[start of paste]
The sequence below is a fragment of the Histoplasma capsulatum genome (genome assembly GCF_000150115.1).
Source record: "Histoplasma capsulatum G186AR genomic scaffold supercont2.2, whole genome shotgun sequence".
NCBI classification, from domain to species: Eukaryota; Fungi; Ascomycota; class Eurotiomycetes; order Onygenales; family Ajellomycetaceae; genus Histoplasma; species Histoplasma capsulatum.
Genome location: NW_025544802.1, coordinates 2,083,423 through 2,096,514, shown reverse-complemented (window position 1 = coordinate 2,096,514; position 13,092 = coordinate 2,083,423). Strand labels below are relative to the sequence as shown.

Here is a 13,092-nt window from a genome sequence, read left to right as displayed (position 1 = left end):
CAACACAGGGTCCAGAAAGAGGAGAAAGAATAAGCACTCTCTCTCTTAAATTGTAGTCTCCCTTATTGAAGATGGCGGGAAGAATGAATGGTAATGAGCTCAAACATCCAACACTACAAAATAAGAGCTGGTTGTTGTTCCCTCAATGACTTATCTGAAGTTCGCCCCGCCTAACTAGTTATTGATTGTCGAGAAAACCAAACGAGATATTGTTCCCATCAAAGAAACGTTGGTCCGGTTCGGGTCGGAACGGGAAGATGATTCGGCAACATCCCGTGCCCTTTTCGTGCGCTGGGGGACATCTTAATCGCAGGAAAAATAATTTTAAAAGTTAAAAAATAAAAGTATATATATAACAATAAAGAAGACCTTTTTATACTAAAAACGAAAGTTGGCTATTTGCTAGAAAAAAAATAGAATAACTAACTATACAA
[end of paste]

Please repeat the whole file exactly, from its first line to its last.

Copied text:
The sequence below is a fragment of the Histoplasma capsulatum genome (genome assembly GCF_000150115.1).
Source record: "Histoplasma capsulatum G186AR genomic scaffold supercont2.2, whole genome shotgun sequence".
NCBI classification, from domain to species: Eukaryota; Fungi; Ascomycota; class Eurotiomycetes; order Onygenales; family Ajellomycetaceae; genus Histoplasma; species Histoplasma capsulatum.
Genome location: NW_025544802.1, coordinates 2,083,423 through 2,096,514, shown reverse-complemented (window position 1 = coordinate 2,096,514; position 13,092 = coordinate 2,083,423). Strand labels below are relative to the sequence as shown.

Here is a 13,092-nt window from a genome sequence, read left to right as displayed (position 1 = left end):
CAACACAGGGTCCAGAAAGAGGAGAAAGAATAAGCACTCTCTCTCTTAAATTGTAGTCTCCCTTATTGAAGATGGCGGGAAGAATGAATGGTAATGAGCTCAAACATCCAACACTACAAAATAAGAGCTGGTTGTTGTTCCCTCAATGACTTATCTGAAGTTCGCCCCGCCTAACTAGTTATTGATTGTCGAGAAAACCAAACGAGATATTGTTCCCATCAAAGAAACGTTGGTCCGGTTCGGGTCGGAACGGGAAGATGATTCGGCAACATCCCGTGCCCTTTTCGTGCGCTGGGGGACATCTTAATCGCAGGAAAAATAATTTTAAAAGTTAAAAAATAAAAGTATATATATAACAATAAAGAAGACCTTTTTATACTAAAAACGAAAGTTGGCTATTTGCTAGAAAAAAAATAGAATAACTAACTATACAA